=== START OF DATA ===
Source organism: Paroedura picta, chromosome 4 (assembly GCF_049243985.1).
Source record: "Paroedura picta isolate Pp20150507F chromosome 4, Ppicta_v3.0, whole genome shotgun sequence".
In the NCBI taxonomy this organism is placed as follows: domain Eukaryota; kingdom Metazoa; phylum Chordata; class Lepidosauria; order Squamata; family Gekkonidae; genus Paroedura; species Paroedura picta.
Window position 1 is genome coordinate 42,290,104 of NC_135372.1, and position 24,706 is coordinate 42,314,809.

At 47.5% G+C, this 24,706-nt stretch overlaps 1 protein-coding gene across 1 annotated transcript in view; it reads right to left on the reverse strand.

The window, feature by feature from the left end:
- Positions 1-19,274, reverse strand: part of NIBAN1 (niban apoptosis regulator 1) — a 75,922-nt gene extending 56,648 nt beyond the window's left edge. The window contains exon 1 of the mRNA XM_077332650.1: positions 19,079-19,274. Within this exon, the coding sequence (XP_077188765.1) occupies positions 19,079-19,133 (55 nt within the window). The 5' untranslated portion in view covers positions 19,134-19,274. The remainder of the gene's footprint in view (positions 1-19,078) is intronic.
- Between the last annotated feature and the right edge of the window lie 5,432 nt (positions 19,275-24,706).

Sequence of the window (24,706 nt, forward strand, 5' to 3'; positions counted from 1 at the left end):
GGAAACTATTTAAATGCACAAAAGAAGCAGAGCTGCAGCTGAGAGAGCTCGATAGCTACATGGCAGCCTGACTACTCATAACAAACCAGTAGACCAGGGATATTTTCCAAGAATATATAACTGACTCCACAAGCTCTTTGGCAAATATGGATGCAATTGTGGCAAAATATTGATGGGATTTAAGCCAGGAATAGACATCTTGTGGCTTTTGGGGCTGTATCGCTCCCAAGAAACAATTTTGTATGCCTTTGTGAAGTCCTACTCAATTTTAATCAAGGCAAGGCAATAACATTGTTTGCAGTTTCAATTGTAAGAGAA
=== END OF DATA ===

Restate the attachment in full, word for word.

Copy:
Source organism: Paroedura picta, chromosome 4 (assembly GCF_049243985.1).
Source record: "Paroedura picta isolate Pp20150507F chromosome 4, Ppicta_v3.0, whole genome shotgun sequence".
In the NCBI taxonomy this organism is placed as follows: domain Eukaryota; kingdom Metazoa; phylum Chordata; class Lepidosauria; order Squamata; family Gekkonidae; genus Paroedura; species Paroedura picta.
Window position 1 is genome coordinate 42,290,104 of NC_135372.1, and position 24,706 is coordinate 42,314,809.

At 47.5% G+C, this 24,706-nt stretch overlaps 1 protein-coding gene across 1 annotated transcript in view; it reads right to left on the reverse strand.

The window, feature by feature from the left end:
- Positions 1-19,274, reverse strand: part of NIBAN1 (niban apoptosis regulator 1) — a 75,922-nt gene extending 56,648 nt beyond the window's left edge. The window contains exon 1 of the mRNA XM_077332650.1: positions 19,079-19,274. Within this exon, the coding sequence (XP_077188765.1) occupies positions 19,079-19,133 (55 nt within the window). The 5' untranslated portion in view covers positions 19,134-19,274. The remainder of the gene's footprint in view (positions 1-19,078) is intronic.
- Between the last annotated feature and the right edge of the window lie 5,432 nt (positions 19,275-24,706).

Sequence of the window (24,706 nt, forward strand, 5' to 3'; positions counted from 1 at the left end):
GGAAACTATTTAAATGCACAAAAGAAGCAGAGCTGCAGCTGAGAGAGCTCGATAGCTACATGGCAGCCTGACTACTCATAACAAACCAGTAGACCAGGGATATTTTCCAAGAATATATAACTGACTCCACAAGCTCTTTGGCAAATATGGATGCAATTGTGGCAAAATATTGATGGGATTTAAGCCAGGAATAGACATCTTGTGGCTTTTGGGGCTGTATCGCTCCCAAGAAACAATTTTGTATGCCTTTGTGAAGTCCTACTCAATTTTAATCAAGGCAAGGCAATAACATTGTTTGCAGTTTCAATTGTAAGAGAA